Who is the Man in the Moon?  Emoonah: Five levels of Faith

Rabbi Yitzchak Ginsburgh,

Rabbi Yitzchak Ginsburgh
Rabbi Yitzchak Ginsburgh
צילום: Gal Einai

In the previous chapter, we spoke about our dark side and how to illuminate it with belief in G-d. There is negative darkness, but darkness can also be completely positive. Darkness is the places that have tremendous potential, which we have not yet revealed.

In our psyches, emunah, faith, is darkness. We do not necessarily see the good in a given situation, but we believe that all that G-d is doing is for the very best. This is the positive darkness.

G-d, however, does not want us to live in darkness. He wants us not only to believe in Him – that all that He does is for the very best. He wants us to trust Him that everything will be good as I perceive it. That is the light.

Who is the force that wants us to remain in the darkness, with our faith alone? Amalek. “Suffice yourselves with your faith, alone,” he derides us. Don’t trust G-d, so that you will never enjoy revealed good.”

On Purim, we rid ourselves of Amalek on many levels, including the level of our psyche. Every time that we trust in G-d that all will be revealed good, we are wiping out a bit of Amalek. Everything begins with faith in the darkness, but then we progress to the light and trust of Purim, “And the Jews had light and joy…”

In nature, it is the moon that has a dark, extremely coarse side and a light, more refined side. Where does the word ‘moon’ stem from? Some etymologists attribute the source of the word to German or Sanskrit. But modern-day etymologists associate it with Hebrew.  In our morning prayers we say, “Moneh mispar lakochavim,”-”He counts a number to the stars”. In Hebrew, the word ‘moneh’ means ‘to count’. Our Sages say that “The Nation of Israel is like the moon and counts (‘moneh’) according to the moon.” The two-letter root of the word for counting, ‘moneh’ is mem, nun – man. Modern etymologists say that this is the source of the word ‘moon’!

What if we add an alef to ‘moneh’? The Lubavitcher Rebbe said that if we take the word for exile, golah, and we add an alef to it, we receive geulah, redemption. We do not have to banish the exile, just to illuminate it with the light of the alef and it all turns into redemption. By the same token, if we add the light of the alef to ‘moneh’,  we get emunah. The moon, with its darkness and its light, symbolizes emoonah!

‘Moon’ is also cognate to ‘mind’ and also to ‘man’. Interestingly, cultures throughout the world point to the Man in the Moon. Our Sages say that if we concentrate on the moon, we can see in it the image of Jacob, the root of all the souls of Israel. In the Torah, the Mashiach is called, “Mashiach Elo-hai Ya’akov”, “the Mashiach of the G-d of Jacob”. The Man in the Moon is the Mashiach, who himself is likened by the Sages to the moon. If we contemplate the moon with emoonah, we can see the likeness of the Mashiach.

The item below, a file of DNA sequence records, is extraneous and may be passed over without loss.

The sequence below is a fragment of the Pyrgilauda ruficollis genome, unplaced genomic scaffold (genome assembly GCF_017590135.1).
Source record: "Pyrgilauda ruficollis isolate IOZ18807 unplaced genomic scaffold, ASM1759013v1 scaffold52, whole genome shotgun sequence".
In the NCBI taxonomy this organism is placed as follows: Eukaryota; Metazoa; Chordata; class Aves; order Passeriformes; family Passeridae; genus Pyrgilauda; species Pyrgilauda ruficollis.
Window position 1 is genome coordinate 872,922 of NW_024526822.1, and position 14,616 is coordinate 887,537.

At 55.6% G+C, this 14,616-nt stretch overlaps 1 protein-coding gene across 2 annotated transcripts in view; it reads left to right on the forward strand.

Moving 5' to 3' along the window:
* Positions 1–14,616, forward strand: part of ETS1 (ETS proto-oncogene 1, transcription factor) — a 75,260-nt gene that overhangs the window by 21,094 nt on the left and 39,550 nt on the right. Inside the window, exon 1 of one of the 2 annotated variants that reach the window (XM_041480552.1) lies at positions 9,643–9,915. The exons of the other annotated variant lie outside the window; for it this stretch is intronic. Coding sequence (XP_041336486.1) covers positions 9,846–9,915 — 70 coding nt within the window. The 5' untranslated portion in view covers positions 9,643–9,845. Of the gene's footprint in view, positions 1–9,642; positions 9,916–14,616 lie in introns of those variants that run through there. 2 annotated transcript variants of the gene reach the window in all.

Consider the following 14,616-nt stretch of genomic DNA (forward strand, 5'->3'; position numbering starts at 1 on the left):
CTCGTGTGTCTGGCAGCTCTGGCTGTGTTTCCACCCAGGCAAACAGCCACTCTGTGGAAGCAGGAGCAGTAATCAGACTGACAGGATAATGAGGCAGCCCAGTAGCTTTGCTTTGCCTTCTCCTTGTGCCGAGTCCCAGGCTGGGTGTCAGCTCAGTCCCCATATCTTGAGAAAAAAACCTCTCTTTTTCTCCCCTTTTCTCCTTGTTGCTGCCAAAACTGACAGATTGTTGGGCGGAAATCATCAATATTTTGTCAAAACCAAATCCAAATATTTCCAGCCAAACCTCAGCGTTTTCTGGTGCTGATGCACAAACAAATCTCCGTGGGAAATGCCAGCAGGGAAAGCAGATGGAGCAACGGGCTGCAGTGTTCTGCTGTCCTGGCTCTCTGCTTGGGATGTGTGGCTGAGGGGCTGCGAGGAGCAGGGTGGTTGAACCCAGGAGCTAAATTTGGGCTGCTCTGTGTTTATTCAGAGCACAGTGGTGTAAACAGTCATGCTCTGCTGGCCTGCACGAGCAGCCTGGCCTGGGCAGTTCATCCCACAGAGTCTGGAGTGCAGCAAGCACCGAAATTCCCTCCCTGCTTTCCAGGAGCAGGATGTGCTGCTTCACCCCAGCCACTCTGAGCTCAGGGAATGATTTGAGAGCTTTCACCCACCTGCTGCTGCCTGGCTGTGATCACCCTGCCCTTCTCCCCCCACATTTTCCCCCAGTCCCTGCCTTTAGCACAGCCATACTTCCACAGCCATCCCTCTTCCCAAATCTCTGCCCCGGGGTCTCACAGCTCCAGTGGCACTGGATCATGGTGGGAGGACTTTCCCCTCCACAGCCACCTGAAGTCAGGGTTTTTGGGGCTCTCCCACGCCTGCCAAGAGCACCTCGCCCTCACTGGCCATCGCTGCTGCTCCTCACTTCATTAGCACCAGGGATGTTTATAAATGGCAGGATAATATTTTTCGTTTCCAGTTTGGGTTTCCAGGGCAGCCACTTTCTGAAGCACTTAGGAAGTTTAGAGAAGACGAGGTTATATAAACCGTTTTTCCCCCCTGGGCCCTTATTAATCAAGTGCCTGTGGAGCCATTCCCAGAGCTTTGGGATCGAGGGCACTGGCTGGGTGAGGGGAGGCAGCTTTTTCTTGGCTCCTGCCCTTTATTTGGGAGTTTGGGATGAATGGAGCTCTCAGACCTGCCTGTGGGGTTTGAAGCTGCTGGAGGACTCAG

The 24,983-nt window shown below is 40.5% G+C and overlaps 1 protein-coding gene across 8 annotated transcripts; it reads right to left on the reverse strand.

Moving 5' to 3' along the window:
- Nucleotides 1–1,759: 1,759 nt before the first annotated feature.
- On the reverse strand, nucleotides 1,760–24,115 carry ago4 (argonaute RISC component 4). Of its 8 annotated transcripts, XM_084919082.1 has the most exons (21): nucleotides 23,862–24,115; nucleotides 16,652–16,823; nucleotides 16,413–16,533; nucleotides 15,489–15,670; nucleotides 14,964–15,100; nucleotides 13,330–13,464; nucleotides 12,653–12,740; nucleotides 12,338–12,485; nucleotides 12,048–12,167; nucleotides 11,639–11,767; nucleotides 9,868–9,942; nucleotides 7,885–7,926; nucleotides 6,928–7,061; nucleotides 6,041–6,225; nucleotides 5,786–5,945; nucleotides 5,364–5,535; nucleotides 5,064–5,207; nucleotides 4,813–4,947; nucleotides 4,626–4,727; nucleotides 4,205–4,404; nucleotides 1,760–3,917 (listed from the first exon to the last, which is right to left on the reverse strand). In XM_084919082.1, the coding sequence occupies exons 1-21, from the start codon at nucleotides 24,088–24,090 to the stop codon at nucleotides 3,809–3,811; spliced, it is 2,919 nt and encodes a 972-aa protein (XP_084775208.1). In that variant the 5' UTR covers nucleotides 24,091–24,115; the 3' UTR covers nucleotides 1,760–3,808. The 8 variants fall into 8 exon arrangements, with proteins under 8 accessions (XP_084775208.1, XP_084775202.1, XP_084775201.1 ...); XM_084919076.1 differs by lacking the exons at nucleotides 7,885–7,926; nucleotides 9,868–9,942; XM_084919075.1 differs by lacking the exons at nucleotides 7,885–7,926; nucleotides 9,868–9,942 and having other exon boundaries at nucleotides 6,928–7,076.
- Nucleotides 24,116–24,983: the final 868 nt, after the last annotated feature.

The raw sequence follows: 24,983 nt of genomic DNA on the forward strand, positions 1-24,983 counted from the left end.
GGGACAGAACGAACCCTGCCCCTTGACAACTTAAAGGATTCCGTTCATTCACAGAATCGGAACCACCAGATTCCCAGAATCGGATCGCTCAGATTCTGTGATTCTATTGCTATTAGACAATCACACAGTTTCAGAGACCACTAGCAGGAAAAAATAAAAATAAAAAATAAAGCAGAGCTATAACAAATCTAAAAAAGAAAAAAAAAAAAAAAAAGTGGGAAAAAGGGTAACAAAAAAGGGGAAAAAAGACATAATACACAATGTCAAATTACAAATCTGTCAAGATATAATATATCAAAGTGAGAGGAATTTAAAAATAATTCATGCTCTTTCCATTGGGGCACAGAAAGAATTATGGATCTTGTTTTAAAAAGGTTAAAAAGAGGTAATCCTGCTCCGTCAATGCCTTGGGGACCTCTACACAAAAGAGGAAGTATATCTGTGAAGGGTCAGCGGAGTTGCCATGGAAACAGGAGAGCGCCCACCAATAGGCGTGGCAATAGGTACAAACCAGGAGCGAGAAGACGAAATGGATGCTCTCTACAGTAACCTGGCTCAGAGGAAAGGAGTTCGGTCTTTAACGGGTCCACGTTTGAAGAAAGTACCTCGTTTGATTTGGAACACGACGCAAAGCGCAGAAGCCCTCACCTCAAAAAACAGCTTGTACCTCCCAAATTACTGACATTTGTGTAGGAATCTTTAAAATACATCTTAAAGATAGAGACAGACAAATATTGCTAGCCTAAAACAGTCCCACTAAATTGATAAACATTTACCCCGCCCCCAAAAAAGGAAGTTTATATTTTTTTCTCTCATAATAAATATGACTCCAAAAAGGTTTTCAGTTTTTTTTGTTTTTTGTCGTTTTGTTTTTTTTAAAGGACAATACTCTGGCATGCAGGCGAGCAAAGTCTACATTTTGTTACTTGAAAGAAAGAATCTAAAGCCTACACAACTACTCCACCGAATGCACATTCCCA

Chassidut teaches that there are five objects of emunah. The Ba’al Shem Tov explains that just as we believe in G-d, we must believe in every Jew – in the potential of every Jew. Emunah is the power to take the potential hidden in the darkness and to do a Purim-style “V’nahafoch hu” – to transform it into light.

What is faith in G-d? That He is here, even if I do not see Him in my life. But if I believe in Him, He will appear. G-d is the first of the five objects of our faith.

Faith in every Jew subdivides into four levels:

First, faith in tzaddikim, particularly the tzaddik of the generation – the Jew with Messianic potential. This is faith in a Jew on the highest level.

The second level of the four is faith in the potential of the Nation of Israel. Sometimes, it is difficult to believe in the Nation of Israel. One can get caught up in negativity and see only the divisiveness and the darkness. But inside that darkness is tremendous Messianic potential and energy just waiting to be transformed to light. 

The third level of the four is faith in every individual Jew. This faith begins at home. Do not despair if you see darkness in your family members. Here is where we have to activate our emoonah and believe that they, or any other individual Jew, have potential to be light. My faith in them is what can transform the darkness to light. Chassidut teaches that when we judge a person favorably, we actually bring out his good, light side. We have to see light in everyone. And if we encounter darkness, we must see it as potential light that will one day shine. This in itself is illuminating. Faith is very potent

What is the last level of faith? Faith in yourself. This is very possibly the most difficult of all, more difficult than believing in someone else. If there is any reason to despair, it is when we take honest stock of ourselves, our dark side included.

But we must have emoonah in ourselves and the spark of Messianic potential inside each and every Jew – myself included.








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